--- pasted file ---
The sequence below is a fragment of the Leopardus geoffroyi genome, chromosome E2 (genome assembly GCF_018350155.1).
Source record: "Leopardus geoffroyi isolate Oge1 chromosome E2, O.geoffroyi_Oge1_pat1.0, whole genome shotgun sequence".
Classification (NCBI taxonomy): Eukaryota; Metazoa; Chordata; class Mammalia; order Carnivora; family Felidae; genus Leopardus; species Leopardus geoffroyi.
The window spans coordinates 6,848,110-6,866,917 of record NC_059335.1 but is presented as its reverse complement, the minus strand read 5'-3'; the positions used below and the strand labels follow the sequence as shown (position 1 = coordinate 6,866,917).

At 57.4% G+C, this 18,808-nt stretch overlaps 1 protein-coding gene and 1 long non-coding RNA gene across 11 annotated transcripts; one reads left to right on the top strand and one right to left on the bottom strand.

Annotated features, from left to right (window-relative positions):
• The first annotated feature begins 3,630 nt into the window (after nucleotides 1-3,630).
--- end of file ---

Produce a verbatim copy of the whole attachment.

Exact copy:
The sequence below is a fragment of the Leopardus geoffroyi genome, chromosome E2 (genome assembly GCF_018350155.1).
Source record: "Leopardus geoffroyi isolate Oge1 chromosome E2, O.geoffroyi_Oge1_pat1.0, whole genome shotgun sequence".
Classification (NCBI taxonomy): Eukaryota; Metazoa; Chordata; class Mammalia; order Carnivora; family Felidae; genus Leopardus; species Leopardus geoffroyi.
The window spans coordinates 6,848,110-6,866,917 of record NC_059335.1 but is presented as its reverse complement, the minus strand read 5'-3'; the positions used below and the strand labels follow the sequence as shown (position 1 = coordinate 6,866,917).

At 57.4% G+C, this 18,808-nt stretch overlaps 1 protein-coding gene and 1 long non-coding RNA gene across 11 annotated transcripts; one reads left to right on the top strand and one right to left on the bottom strand.

Annotated features, from left to right (window-relative positions):
• The first annotated feature begins 3,630 nt into the window (after nucleotides 1-3,630).